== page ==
The Burmese python (Python molurus bivittatus), a large constrictor native to Southeast Asia, was introduced to Florida through the exotic pet trade industry. Burmese pythons have been able to survive releases into the wild due to south Florida’s subtropical climate and expansive regions of suitable habitat.
With a large reproducing population and almost no natural predators, Burmese pythons have become one of the most destructive invasive species within Everglades National Park and the surrounding natural areas. Limited options to control this predator have led agencies to develop innovative methods to increase removal efforts to protect native animal populations. In 2017, the South Florida Water Management District (SFWMD) and the Florida Fish and Wildlife Conservation Commission (FWC) began a collaboration to develop independent but parallel, incentivized python removal programs. Upon the direction of Governor Ron DeSantis in 2019, the two programs were tasked to align in land access, program regulation, and python removal requirements. Combined, the programs maintain a roster of 100 contracted removal agents who are trained to safely and humanely remove pythons and other invasive snake species from Florida’s natural areas. The programs’ geographic scope is impressive, covering approximately 4 million acres, spanning 11 counties, and including over 1,000 miles of gravel levee roads. Enhanced interagency coordination and collaboration have optimized invasive constrictor detection and response, and the total number of pythons removed since 2017 is nearing 12,000.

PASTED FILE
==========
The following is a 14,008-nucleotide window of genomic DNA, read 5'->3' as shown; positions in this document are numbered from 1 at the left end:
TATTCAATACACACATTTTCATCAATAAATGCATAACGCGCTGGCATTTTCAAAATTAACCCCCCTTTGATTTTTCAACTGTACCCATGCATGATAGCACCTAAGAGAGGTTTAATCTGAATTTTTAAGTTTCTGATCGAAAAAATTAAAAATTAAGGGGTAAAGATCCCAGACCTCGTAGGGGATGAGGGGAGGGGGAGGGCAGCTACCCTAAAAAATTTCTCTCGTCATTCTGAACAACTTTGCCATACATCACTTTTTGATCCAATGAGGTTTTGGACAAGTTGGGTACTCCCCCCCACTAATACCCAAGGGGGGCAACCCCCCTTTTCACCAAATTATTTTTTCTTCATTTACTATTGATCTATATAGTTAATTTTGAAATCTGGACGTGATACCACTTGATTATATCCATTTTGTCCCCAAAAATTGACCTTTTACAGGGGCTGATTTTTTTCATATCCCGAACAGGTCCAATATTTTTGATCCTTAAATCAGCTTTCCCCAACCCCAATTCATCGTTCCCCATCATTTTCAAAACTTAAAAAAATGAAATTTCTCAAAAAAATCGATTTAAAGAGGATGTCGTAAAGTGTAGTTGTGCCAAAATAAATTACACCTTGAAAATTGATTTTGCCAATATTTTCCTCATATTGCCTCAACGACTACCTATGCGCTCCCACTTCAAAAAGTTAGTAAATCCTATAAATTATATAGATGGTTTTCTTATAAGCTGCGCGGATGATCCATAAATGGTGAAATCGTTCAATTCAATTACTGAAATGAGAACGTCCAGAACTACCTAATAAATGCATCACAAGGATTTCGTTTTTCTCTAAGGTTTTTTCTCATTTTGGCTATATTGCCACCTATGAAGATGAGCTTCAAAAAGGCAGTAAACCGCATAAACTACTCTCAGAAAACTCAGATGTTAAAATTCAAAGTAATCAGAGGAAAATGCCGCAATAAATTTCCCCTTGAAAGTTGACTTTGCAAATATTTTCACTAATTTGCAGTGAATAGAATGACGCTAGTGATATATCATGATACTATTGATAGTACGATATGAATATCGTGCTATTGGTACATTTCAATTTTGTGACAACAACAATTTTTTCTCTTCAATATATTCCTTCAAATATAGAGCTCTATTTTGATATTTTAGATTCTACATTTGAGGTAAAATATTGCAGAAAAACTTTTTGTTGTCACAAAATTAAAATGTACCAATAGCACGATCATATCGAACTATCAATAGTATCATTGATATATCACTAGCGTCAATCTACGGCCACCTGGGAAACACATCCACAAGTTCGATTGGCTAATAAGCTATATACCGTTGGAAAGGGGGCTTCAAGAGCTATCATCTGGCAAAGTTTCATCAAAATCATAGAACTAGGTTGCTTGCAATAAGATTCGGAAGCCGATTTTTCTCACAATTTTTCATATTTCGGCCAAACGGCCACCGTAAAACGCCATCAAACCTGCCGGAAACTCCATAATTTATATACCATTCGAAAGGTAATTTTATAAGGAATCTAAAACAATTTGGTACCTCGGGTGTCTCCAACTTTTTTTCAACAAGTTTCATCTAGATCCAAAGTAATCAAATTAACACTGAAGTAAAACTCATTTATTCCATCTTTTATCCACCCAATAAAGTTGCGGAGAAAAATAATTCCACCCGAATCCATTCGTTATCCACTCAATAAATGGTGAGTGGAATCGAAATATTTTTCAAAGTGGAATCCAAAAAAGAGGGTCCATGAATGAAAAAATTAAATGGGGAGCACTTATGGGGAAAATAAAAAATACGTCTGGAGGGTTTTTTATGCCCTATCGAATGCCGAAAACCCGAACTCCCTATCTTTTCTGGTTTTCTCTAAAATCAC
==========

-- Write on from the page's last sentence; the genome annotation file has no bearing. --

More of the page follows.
Survey Data and Agent Accountability